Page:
Danielle Lyons is a senior at the University of Kentucky majoring in biology with a minor in family studies. Danielle began working in Dr. Bernhard Hennig's lab as a research assistant in January 2009 and spent her summer conducting an individual research project under his guidance. She investigated the influence of dietary flavonoids on PCB-induced endothelial cell dysfunction. She hypothesized that flavonoids, such as green tea-derived EGCG, can be protective by introducing cellular events and cellular signaling that can reduce PCB toxicity.
The summer research experience provided Danielle with a good understanding of biological events at the cellular level that can lead to compromised health. This research also ties in well with Danielle's long-term career goals. Finally, this experience also allowed her to appreciate and understand the link between basic science, medical discoveries, and applied medicine.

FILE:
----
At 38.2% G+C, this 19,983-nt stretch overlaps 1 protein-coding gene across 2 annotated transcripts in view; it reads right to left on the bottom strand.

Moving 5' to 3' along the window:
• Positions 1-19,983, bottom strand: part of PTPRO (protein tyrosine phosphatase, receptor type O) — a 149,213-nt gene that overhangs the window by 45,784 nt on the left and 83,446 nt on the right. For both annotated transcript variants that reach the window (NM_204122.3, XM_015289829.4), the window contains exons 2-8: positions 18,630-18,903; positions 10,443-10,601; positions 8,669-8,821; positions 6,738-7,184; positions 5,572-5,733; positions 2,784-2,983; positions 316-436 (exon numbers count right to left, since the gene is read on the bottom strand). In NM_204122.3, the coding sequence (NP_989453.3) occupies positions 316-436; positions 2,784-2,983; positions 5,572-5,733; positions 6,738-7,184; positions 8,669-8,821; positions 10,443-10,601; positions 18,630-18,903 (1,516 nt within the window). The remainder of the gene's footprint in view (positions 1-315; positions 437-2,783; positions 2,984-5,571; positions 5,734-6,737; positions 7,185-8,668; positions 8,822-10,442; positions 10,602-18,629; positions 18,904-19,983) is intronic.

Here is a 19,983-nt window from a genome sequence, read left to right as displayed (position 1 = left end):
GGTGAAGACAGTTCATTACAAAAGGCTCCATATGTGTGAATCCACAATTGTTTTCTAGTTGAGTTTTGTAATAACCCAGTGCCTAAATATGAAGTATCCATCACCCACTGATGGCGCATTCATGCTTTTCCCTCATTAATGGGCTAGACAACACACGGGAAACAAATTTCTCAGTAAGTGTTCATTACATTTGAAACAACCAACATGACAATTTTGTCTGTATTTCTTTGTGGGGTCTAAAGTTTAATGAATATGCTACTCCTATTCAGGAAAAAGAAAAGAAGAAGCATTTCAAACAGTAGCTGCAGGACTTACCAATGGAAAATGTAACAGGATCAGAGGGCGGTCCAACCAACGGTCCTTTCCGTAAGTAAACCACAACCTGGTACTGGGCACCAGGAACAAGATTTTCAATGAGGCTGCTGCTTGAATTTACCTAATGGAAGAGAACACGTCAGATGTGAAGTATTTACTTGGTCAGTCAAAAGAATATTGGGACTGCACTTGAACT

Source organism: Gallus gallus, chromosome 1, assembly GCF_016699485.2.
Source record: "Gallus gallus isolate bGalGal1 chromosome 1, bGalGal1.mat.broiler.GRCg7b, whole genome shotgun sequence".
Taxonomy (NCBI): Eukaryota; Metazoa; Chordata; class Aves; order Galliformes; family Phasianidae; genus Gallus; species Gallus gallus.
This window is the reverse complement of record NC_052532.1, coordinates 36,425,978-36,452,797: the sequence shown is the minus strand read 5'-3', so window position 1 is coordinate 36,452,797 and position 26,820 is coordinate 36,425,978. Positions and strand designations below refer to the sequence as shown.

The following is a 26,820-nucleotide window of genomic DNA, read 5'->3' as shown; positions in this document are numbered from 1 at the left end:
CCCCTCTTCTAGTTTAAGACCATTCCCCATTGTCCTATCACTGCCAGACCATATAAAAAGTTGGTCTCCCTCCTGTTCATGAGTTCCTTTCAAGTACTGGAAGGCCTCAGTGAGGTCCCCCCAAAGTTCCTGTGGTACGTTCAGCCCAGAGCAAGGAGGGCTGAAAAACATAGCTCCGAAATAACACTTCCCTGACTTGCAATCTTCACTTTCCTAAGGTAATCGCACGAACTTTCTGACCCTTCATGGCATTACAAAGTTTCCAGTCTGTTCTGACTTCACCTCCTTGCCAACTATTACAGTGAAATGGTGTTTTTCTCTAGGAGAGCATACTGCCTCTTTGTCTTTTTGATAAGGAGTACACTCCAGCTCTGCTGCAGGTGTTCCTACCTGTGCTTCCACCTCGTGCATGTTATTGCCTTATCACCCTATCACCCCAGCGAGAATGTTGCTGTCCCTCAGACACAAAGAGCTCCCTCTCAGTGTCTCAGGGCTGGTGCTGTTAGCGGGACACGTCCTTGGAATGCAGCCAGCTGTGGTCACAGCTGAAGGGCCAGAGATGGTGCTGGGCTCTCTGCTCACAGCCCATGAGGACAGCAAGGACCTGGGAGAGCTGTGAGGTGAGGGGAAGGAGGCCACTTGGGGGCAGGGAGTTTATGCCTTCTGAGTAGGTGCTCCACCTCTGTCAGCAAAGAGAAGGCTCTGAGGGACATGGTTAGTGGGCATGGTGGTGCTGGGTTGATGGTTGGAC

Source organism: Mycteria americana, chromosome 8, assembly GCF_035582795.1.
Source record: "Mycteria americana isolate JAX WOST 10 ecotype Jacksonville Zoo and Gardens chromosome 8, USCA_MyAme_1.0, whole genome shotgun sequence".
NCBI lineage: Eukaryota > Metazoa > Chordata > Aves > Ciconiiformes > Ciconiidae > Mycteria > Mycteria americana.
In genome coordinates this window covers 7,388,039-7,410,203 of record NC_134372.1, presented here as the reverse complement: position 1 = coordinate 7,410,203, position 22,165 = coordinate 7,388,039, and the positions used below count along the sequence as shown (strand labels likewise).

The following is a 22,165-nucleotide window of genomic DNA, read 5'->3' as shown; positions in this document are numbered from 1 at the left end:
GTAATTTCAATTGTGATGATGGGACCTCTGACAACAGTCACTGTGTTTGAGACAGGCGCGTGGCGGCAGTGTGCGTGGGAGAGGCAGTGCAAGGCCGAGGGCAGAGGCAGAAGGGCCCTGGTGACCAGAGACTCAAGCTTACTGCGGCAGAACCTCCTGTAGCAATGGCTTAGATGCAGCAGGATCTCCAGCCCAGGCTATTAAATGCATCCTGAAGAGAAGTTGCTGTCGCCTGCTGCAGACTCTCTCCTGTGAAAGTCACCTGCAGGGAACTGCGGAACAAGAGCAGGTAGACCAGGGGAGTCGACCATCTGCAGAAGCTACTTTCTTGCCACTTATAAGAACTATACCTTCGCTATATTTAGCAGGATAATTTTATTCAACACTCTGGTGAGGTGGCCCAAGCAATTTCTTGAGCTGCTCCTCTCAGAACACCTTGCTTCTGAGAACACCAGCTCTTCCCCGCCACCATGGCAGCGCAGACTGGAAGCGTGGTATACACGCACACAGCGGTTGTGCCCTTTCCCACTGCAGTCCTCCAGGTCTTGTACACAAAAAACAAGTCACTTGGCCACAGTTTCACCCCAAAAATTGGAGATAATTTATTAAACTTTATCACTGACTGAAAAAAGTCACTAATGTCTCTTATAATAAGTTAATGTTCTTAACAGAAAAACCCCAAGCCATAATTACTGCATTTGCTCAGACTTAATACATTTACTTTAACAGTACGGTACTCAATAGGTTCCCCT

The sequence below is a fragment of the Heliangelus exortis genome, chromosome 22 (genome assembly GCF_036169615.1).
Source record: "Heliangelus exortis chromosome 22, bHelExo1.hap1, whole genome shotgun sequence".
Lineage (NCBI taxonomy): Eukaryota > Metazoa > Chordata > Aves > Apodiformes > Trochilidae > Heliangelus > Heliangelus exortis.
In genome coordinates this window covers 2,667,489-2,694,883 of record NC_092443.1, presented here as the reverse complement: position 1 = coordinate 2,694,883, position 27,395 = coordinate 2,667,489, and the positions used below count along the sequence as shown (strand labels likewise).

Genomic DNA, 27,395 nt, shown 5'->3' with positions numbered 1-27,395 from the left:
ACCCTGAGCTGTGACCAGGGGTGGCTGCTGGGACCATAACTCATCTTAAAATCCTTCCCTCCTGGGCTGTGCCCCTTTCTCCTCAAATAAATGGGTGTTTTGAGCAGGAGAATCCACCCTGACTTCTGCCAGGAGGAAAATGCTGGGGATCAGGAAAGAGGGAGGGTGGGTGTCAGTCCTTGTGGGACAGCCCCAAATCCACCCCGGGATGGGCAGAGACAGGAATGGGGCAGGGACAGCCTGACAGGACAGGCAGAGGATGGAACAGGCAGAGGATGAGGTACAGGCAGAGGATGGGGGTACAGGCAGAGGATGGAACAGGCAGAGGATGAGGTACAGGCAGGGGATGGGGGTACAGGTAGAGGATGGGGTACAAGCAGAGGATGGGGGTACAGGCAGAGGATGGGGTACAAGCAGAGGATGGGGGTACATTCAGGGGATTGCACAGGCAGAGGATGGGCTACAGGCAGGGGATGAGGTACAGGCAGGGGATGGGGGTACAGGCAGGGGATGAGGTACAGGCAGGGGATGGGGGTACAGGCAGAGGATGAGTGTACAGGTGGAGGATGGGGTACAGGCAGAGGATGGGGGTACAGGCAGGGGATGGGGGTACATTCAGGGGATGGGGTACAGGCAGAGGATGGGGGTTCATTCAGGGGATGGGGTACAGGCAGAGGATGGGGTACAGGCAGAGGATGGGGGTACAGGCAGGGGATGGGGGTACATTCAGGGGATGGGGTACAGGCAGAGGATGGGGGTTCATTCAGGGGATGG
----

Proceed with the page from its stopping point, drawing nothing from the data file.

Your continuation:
Danielle is no stranger to the research lab; while in high school she conducted research studying the aging process of C. elegans using the bacteria E. Coli. As a biology major, she has developed a strong interest in cardiovascular research. She feels that her previous experience as well as the experience she has gained from her time as a research assistant in Dr. Hennig's lab has prepared her well for her independent research project. After she completes her undergraduate degree, Danielle hopes to attend medical school and study pediatric cardiology.